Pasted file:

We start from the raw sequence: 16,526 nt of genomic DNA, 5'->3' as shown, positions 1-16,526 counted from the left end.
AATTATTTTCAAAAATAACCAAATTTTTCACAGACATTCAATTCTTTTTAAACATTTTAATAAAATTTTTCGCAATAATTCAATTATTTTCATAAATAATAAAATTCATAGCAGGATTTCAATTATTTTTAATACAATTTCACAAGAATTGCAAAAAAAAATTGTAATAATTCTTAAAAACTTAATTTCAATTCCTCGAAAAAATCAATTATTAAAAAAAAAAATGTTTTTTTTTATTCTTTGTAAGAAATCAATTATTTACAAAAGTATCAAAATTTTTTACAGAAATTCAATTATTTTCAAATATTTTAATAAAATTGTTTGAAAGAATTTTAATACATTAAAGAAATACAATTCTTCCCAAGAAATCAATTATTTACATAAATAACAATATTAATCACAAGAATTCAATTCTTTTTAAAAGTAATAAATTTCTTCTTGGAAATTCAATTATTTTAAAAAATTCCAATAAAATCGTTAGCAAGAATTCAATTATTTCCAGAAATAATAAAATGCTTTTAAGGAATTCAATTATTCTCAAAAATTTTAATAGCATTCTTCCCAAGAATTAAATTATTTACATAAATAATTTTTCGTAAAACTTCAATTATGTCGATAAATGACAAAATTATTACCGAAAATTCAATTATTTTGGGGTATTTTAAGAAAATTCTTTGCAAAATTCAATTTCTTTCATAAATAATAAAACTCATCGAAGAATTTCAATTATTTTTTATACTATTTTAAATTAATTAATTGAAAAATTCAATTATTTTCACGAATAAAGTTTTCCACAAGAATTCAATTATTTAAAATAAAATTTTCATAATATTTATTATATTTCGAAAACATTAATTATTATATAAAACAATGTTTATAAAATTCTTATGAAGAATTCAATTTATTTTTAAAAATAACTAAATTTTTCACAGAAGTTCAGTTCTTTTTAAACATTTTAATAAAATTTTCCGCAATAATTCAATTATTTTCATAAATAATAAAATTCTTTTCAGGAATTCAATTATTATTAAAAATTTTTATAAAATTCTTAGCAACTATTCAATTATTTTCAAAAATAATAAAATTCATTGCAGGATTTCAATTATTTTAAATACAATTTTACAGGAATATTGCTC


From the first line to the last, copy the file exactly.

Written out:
We start from the raw sequence: 16,526 nt of genomic DNA, 5'->3' as shown, positions 1-16,526 counted from the left end.
AATTATTTTCAAAAATAACCAAATTTTTCACAGACATTCAATTCTTTTTAAACATTTTAATAAAATTTTTCGCAATAATTCAATTATTTTCATAAATAATAAAATTCATAGCAGGATTTCAATTATTTTTAATACAATTTCACAAGAATTGCAAAAAAAAATTGTAATAATTCTTAAAAACTTAATTTCAATTCCTCGAAAAAATCAATTATTAAAAAAAAAAATGTTTTTTTTTATTCTTTGTAAGAAATCAATTATTTACAAAAGTATCAAAATTTTTTACAGAAATTCAATTATTTTCAAATATTTTAATAAAATTGTTTGAAAGAATTTTAATACATTAAAGAAATACAATTCTTCCCAAGAAATCAATTATTTACATAAATAACAATATTAATCACAAGAATTCAATTCTTTTTAAAAGTAATAAATTTCTTCTTGGAAATTCAATTATTTTAAAAAATTCCAATAAAATCGTTAGCAAGAATTCAATTATTTCCAGAAATAATAAAATGCTTTTAAGGAATTCAATTATTCTCAAAAATTTTAATAGCATTCTTCCCAAGAATTAAATTATTTACATAAATAATTTTTCGTAAAACTTCAATTATGTCGATAAATGACAAAATTATTACCGAAAATTCAATTATTTTGGGGTATTTTAAGAAAATTCTTTGCAAAATTCAATTTCTTTCATAAATAATAAAACTCATCGAAGAATTTCAATTATTTTTTATACTATTTTAAATTAATTAATTGAAAAATTCAATTATTTTCACGAATAAAGTTTTCCACAAGAATTCAATTATTTAAAATAAAATTTTCATAATATTTATTATATTTCGAAAACATTAATTATTATATAAAACAATGTTTATAAAATTCTTATGAAGAATTCAATTTATTTTTAAAAATAACTAAATTTTTCACAGAAGTTCAGTTCTTTTTAAACATTTTAATAAAATTTTCCGCAATAATTCAATTATTTTCATAAATAATAAAATTCTTTTCAGGAATTCAATTATTATTAAAAATTTTTATAAAATTCTTAGCAACTATTCAATTATTTTCAAAAATAATAAAATTCATTGCAGGATTTCAATTATTTTAAATACAATTTTACAGGAATATTGCTC